What is a very time-efficient practice regime for cello book 3?

Juliet Bashore said: Sep 8, 2012
 2 posts


I have a daughter who is presently in cello book 3. She also is studying Suzuki violin and is just finishing book 4. Because she is doing 2 instruments, we need to be very focused in our practice time—and would like suggestions which we could show to our teacher on how to structure a very tight daily routine (about 30 minutes, total). She also LOVES playing cello fiddle (a la Natalie Haas), so she is getting a lot of breadth there, music-wise—this other playing would not be included as a part of the Suzuki practice time.

I should mention that another consideration is that many of the songs in first 3 cello books are adapted from the violin repertoire. She is (understandably, I guess) a bit tired of re-doing all of her violin material. So she’d like to be able to work more tightly and efficiently as she’s eager to move past the adapted repertoire and finally into the material that is unique to cello—but of course does not want to miss any of the important teaching points. So, that’s another reson for wanting to be very efficient. She’s 9 years old.

I realize that Suzuki system is not really designed to be repeated on a second instrument and would also love to hear from others who have done this—and how they modified the program accordingly (if at all).


Barb said: Sep 13, 2012
Barb Ennis
Suzuki Association Member
685 posts

Hi Juliet,

I am a bit reluctant to reply because it sounds a bit like you’re looking for something to tell your teacher how to teach. Suzuki teachers respect each other’s autonomy in how they deal with their own students. And of course your teacher knows your child and no one here does. But of course sharing of ideas is encouraged, so in that sense, I will reply…

My only experience that is close to this is one of my students had a year of violin before switching to cello. After a year twinkling on violin, she wasn’t excited about doing the same on cello, but of course we still did. Because of her year with violin, there was some transference of skills and she moved more quickly than she would have if she had not already started on violin. I also supplemented with Cello Time Joggers which she enjoyed. But that doesn’t deal with what you are talking about—building skills on both instruments at the same time with a limited amount of practice time.

Several of my students have played both piano and cello, most of whom have been homeschoolers, so they were able to have more than 30 minutes a day. One practiced one instrument before school and one after, though his practice was not consistent and usually neither long enough or smart enough (he liked to just play through things as fast as he could).

In general, for practice efficiency, I wrote about using a timer for practice in my blog here. For some reason, when I know I have less time I practice more efficiently. I DON’T like using a timer to make sure the student practices long enough.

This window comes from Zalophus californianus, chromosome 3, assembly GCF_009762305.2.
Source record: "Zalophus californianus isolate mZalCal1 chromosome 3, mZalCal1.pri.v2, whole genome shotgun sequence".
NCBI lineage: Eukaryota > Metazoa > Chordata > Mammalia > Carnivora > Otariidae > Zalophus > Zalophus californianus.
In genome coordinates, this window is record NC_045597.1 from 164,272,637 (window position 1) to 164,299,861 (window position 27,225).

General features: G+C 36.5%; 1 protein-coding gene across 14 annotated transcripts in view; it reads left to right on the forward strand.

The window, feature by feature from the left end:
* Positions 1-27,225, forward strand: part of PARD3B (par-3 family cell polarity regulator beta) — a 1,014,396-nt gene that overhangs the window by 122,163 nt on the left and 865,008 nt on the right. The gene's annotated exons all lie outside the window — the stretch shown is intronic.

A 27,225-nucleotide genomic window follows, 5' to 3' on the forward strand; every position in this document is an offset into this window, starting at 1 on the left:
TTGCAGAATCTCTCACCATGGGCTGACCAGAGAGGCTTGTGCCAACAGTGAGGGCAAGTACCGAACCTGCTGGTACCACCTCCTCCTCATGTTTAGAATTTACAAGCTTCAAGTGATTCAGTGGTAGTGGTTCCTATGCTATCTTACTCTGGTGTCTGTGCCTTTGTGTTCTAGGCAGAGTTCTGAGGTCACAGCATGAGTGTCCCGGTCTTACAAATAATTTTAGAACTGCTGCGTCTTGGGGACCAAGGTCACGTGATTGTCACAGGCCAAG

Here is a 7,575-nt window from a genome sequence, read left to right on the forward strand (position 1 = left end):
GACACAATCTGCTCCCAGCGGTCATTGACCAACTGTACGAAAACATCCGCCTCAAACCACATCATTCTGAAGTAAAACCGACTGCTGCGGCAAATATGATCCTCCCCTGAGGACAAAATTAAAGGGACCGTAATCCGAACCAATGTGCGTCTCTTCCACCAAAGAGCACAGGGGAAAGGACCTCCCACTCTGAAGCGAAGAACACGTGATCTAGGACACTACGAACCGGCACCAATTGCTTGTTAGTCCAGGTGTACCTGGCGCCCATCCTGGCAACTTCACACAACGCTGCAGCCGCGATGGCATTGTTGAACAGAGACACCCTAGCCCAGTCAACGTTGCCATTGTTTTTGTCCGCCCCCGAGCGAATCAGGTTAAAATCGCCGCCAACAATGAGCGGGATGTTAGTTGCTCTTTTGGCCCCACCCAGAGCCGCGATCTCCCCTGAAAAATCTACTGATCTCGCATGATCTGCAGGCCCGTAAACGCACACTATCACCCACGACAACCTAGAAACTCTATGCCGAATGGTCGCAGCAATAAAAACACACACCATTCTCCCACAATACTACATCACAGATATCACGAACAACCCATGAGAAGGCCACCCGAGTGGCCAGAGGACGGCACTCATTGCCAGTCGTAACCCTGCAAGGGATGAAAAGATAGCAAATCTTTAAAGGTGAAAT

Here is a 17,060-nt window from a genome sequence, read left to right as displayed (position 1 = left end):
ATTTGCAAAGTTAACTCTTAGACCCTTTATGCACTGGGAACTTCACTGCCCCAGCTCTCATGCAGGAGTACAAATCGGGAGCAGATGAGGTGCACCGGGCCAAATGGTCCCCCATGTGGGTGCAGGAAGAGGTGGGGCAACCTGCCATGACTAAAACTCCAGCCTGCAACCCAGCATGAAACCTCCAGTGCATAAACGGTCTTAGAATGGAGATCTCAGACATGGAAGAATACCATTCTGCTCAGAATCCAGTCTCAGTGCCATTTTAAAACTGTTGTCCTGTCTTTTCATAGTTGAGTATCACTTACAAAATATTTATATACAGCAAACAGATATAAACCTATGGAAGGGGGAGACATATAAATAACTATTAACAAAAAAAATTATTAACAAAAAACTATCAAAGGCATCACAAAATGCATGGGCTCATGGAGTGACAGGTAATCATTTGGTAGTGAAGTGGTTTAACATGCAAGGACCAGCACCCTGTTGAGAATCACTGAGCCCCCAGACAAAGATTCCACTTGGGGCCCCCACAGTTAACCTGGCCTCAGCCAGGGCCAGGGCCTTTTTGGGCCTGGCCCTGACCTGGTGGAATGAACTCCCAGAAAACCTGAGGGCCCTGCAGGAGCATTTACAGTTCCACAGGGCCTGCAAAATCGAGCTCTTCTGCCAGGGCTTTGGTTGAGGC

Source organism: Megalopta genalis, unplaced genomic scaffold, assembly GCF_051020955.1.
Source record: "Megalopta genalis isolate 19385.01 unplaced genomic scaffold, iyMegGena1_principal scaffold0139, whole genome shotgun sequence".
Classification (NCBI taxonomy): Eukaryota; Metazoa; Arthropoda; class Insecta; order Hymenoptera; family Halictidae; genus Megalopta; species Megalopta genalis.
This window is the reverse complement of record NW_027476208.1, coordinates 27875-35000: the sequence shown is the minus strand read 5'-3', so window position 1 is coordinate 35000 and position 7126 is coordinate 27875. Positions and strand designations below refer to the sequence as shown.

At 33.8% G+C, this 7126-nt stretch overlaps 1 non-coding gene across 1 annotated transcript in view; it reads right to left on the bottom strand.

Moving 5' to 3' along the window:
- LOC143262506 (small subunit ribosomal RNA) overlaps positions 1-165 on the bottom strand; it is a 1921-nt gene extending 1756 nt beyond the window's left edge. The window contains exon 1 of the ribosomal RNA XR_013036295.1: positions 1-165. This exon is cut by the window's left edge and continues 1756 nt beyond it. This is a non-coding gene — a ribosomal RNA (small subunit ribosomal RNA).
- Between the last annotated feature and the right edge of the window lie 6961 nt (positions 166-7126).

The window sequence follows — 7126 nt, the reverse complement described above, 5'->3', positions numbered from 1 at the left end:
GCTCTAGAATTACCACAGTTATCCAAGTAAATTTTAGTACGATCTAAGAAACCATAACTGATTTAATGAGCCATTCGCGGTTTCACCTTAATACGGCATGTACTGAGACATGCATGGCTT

Does your daughter watch TV? If so, she can use the ad time to fit in bits of practice—I do that sometimes!

Maybe she could get up just 5 minutes earlier every day to add an extra 30 minutes of practice each week?

It might work to alternate review work each week. Week one pieces x,y, and z are reviewed on violin, and a,b, and c are reviewed on cello. The next week they reverse. (Though I hope she is reviewing more than 6 pieces a week—that was just an example.)

On working pieces, don’t start with playing through, but single out project spots to concentrate on for 3 minutes each. Don’t play those spots till you get them right, play them until you can’t get them wrong (who said that???). Then incorporate them into the piece and polish it for performing.

Practice in the car—well, use the car for listening time, singing the pieces, practicing vibrato, or whatever can be done away from the instrument. Even reviewing the lesson and what is needed to work on the following week in the car on the way home from the lesson (and also talking about what went well!) can help organize practice time by helping to organize thoughts.

Hope you found some of those ideas helpful.

Music Teachers Helper—for individual teachers
Studio Helper—for entire music studios or schools

Sue Hunt said: Sep 14, 2012
Sue HuntViola, Violin
403 posts

You don’t move past old repertoire, any more than moving past using your first words, like mum, dad, dog, cat, etc. The Suzuki repertoire is carefully designed to build skill, by refining the ability to play the techniques in previously learnt pieces. It is vital to review old pieces, in order to learn new ones quickly and easily.

Music is a language, a highly potent means of communication. When your daughter was a baby, did you let her stop using words that she had learnt, in favour of moving on to new ones? What would have happened to her ability to speak?

When you devote generous time for purposeful review, in every practice, you will be amazed by the results. Your teacher will be able to guide you as to the best pieces to review to help you learn new repertoire.

Carrie said: Sep 15, 2012
 60 posts

Beautifully said, Sue. I will be quoting you on that one. I love to put little sayings and things in my studio for students and parents to “chew on”. This is becoming one of those. Thank you!


This topic is locked. No new comments can be posted.

You must log in to post comments.

A note about the discussion forum: Public discussion forum posts are viewable by anyone. Anyone can read the forums, but you must create an account with your email address to post. Private forums are viewable by anyone that is a part of that private forum's group. Discussion forum posts are the opinion of the poster and do not constitute endorsement by or official position of the Suzuki Association of the Americas, Inc.

Please do not use the discussion forums to advertise products or services